“Our Game of Foot-Ball” from a Souvenir Programme dated November 5, 1892.

Our Game of Foot-Ball.

It is proper to call it our game,for the reason that Foot-ball, as you will see it played to-day, is peculiarly an institution of American Colleges. From the time, however, that man’s constructive genius evolved a large but airly light sphere, he has delighted to kick and chase it about in rivalry with his fellows. Therefore, Foot-ball, as a game, is not ours either in the sense of American or modern. We read of games in the Middle Ages, in which hundreds of men participated, and the bounds of which were miles apart. Who has not laughed at the description, in “Tom Brown’s School-days,” of the game into which the silk-hatted, gold spectacled graduates rushed-forgetful of dignity and clothing-remembering only the glory of their school and the intoxicating delight of the game. Show me the boy or man even – indeed I will add old woman – who can see a foot-ball rolling temptingly near the foot and yet feel no desire to kick it, and I would advise the consulting of some sensible physician. But it would be well to speak only of our game. Among the spectators there is undoubtedly a large minority who know actually nothing about the technique of “Inter-Collegiate” Foot-ball. Probably half of the remainder know just enough to arouse their curiosity, and many of the other half feel that they do not know it all. Hence it does not seem untimely to describe the game in such a way that any, so desiring, may, by careful reading, know and enjoy Foot-Ball better.

You will see, spread out before you, a field enclosed by white bouandry lines. Its length is 330 feet — its breadth 160 feet. Width-wise across this field you will see other white lines, drawn parallet and exactly five yards apart. Three of these “five-yard” lines are marked more heavily than the others. These are twenty-five yards from each end and the one in the centre of the field. The end lines are called the “goal-lines.” In the centre fo the lines you will see two posts twenty feet high, eighteen feet and six inches apart and connected ten feet from the ground by a straight bar. This-H like structure is called the goal.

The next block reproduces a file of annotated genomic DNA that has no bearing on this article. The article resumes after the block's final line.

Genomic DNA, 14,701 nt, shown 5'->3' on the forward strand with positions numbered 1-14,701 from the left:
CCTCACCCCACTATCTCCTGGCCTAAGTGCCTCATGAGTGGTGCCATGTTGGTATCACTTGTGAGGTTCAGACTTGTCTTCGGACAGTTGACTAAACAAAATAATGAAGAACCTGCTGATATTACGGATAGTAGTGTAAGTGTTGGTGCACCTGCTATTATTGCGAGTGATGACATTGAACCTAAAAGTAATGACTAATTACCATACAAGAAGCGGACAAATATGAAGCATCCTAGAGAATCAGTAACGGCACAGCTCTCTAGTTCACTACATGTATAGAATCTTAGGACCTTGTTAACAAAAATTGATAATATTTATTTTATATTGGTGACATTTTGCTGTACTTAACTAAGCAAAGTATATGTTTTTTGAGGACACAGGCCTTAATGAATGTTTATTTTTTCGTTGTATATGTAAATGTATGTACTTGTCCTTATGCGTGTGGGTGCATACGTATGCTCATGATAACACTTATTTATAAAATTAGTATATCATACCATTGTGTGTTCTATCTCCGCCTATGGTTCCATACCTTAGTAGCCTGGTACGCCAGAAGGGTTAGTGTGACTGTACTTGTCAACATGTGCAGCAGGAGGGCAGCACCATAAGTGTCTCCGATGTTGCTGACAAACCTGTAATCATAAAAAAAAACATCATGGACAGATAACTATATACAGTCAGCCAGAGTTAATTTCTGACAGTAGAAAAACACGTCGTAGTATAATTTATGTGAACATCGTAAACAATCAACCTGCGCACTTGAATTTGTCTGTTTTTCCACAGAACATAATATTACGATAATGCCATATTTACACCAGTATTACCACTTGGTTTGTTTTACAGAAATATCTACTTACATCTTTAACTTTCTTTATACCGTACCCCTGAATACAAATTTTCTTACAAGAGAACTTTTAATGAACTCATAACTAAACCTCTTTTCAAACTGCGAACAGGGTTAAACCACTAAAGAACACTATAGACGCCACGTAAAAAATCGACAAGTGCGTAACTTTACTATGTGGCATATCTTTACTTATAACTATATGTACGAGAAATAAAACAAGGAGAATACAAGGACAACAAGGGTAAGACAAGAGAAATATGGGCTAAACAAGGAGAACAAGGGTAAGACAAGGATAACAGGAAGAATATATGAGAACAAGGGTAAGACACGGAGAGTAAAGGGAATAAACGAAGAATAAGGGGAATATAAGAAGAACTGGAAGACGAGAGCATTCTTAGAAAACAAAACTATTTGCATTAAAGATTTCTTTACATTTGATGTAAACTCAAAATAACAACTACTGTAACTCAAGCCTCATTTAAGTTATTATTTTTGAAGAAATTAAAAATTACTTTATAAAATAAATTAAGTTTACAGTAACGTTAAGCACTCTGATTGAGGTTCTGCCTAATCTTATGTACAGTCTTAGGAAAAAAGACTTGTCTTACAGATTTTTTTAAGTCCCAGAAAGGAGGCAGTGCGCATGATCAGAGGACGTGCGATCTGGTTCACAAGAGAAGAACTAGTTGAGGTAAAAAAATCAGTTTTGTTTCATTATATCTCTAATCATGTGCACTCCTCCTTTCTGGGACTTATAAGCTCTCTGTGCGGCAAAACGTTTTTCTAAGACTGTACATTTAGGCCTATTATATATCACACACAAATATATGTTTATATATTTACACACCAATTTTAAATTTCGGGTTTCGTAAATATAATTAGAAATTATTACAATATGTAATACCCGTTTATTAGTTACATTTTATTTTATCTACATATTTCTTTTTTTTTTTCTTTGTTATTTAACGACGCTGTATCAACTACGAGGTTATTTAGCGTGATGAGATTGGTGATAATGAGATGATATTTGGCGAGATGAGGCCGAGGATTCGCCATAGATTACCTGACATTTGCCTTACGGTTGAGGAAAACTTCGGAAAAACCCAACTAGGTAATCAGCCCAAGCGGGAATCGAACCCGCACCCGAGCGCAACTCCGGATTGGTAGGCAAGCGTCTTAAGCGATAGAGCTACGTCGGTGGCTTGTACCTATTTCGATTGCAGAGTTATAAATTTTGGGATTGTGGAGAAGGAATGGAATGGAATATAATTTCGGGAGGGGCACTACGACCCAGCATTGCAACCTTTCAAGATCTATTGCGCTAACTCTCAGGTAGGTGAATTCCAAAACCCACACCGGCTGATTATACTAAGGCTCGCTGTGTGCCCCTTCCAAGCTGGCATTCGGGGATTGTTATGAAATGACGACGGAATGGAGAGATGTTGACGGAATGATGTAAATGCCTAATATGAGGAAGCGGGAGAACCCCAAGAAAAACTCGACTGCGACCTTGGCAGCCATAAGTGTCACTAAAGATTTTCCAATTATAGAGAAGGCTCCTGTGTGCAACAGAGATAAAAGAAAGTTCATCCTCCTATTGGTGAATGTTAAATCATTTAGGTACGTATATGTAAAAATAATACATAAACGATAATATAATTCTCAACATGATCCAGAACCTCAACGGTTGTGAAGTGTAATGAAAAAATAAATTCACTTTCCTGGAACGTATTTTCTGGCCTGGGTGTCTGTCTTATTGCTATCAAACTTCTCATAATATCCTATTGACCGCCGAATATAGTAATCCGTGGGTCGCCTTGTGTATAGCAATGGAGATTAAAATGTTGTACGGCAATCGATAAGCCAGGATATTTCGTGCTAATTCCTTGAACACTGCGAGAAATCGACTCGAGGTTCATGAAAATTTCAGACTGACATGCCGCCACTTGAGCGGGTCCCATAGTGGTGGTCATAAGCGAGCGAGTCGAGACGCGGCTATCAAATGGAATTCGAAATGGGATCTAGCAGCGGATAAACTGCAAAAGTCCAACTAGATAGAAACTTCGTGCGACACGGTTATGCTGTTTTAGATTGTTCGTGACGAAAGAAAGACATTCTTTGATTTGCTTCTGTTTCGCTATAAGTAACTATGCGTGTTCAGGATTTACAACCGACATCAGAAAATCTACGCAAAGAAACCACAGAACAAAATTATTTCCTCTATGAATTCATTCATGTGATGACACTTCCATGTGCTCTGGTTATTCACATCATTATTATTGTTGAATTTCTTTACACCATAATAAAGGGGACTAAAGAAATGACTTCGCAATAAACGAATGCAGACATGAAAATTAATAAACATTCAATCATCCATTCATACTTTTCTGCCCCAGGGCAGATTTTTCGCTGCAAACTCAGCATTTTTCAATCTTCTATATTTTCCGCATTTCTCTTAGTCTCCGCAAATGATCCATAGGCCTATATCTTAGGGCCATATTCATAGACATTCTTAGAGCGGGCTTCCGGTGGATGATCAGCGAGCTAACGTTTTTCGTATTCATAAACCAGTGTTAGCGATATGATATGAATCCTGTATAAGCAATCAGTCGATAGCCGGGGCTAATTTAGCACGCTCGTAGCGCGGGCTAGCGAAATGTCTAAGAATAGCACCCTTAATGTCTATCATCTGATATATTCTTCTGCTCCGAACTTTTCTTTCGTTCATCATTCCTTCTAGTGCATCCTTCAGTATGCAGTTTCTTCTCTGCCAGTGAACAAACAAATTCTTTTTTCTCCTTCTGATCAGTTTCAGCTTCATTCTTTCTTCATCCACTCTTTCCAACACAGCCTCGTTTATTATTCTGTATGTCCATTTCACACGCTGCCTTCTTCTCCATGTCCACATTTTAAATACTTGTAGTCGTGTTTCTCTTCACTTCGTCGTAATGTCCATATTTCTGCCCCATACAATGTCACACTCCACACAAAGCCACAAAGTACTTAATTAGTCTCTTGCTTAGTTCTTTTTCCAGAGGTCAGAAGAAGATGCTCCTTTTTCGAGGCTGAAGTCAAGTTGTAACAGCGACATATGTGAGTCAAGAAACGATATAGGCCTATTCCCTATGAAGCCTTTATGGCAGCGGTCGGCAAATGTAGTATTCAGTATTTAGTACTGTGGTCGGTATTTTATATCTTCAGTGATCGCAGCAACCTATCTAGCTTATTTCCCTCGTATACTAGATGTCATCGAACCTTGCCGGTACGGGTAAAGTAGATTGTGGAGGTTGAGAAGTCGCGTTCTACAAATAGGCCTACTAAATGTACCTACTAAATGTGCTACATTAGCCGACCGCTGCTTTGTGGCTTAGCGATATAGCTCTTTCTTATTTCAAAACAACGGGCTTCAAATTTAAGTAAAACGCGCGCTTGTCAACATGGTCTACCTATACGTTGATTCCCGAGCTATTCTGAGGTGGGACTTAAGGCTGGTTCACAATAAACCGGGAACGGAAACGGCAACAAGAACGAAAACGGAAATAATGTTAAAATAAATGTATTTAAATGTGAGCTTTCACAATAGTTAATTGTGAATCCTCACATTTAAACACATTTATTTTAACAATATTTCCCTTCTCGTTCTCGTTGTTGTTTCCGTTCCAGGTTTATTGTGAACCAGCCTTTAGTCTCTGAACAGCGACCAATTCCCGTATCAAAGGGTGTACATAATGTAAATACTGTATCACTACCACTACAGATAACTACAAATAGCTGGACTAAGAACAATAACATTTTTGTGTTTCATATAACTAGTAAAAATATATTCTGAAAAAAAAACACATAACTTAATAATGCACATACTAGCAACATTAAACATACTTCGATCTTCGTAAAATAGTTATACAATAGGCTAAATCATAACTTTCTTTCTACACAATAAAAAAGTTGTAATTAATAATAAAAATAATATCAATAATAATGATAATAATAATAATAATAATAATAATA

If you are properly enthused, you will experience considerable excitement when the teams come on the field about two-fifteen. Until the game is called there will be about twenty men at each end of the field, warming up by passing the ball, falling on it and kicking it. When it is time to play, however, eleven only of each side strip off their sweaters and assemble at the middle of the field. The conventional method for these men to line up on ordinary plays is as follows: Seven of them, called “Rushers,” stand in line to protect he “Backs,” who are the other four men. Of the Rushers, the man in the middle is known as the Centre Rush, and is the man to put the ball in play. On each side of him are the Guards – the one on his right being known as Right Guard, the other as Left Guard. The next man on each side is known as a Tackle, and the end men are known respectively as Right and Left End Rush. Of the Backs, the man who plays directly behind the Centre Rush and takes the ball from him when he snaps it back is know as the Quarter Back. The other three backs stand in a line about five yards from the Rushers and are know respectively as Right and Left Half Backs and Full Back.

Consist of a Referee and an Umpire. The principal duty of the former is to watch the ball – tell to which side it belongs, how many downs it is, how far to gain, and whether the ball has been properly put into play. The Umpire must watch the players – keep them on side, prevent unfair holding, decide with regard to the fairness of interference and prevent brutality by sending from the field all men who strike, kick, throttle or are unnecessarily rough.

When it is nearly time for the game to begin, the Referee calls the two Captains together and, by flipping a coin, determine which team shall have the ball at the kick-off. The Captain who does not get the ball always has a choice of the goals, and usually chooses to defend the one from which the wind is blowing, so that the kicking may be more effective. The Referee now placed the ball in the exact centre of the field, and the team having the kick-off forms itself into the shape of a V, with the apex over the ball and a man standing in the angle to run with it behind the protection of his V. The Referee asks each Captain if he is ready and then shouts, “Play!” The game is now begun and continues an hour and a half, with a rest of ten minutes in the middle.

Above items were found in collections:

In addition, you can see film highlights of Princeton football games on our Reel Mudd blog.

Early films of Princeton football, 1903-1951.
Post-war Princeton football newsreels, 1947-1956.
Princeton Football, the Winning Way,” 1975.

For more information about Princeton Football and the University Archives visit the finding aids page of the Mudd Manuscript Library website.

Additional reading Princeton Football: Images of Sports available at Firestone and Mudd Libraries.

“Princeton Football, the Winning Way,” 1975